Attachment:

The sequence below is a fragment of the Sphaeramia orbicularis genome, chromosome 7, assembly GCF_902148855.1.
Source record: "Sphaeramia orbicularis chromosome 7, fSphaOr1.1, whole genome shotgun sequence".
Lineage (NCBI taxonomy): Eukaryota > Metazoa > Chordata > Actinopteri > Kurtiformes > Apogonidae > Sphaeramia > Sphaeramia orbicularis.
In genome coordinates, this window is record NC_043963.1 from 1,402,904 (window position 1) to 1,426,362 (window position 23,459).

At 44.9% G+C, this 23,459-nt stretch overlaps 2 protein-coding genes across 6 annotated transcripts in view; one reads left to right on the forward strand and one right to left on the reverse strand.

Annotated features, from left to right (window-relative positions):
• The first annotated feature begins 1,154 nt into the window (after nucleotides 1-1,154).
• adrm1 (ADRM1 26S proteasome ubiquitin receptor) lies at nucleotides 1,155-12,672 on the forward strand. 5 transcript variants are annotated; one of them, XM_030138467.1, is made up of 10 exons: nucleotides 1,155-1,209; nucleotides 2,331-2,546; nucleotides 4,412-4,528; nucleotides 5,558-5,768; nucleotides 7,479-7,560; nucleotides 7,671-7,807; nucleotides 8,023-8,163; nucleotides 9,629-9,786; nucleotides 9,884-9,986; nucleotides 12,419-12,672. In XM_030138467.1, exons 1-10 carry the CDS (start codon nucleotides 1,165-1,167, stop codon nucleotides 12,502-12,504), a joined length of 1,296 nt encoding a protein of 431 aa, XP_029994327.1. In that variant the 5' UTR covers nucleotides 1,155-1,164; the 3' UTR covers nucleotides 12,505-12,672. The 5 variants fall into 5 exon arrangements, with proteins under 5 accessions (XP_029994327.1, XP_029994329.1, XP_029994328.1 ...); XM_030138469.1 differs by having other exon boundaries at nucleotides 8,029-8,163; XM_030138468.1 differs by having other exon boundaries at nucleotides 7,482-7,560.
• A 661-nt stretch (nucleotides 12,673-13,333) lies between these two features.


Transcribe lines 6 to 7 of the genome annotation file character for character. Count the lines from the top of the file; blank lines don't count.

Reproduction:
Annotated features, from left to right (window-relative positions):
• The first annotated feature begins 1,154 nt into the window (after nucleotides 1-1,154).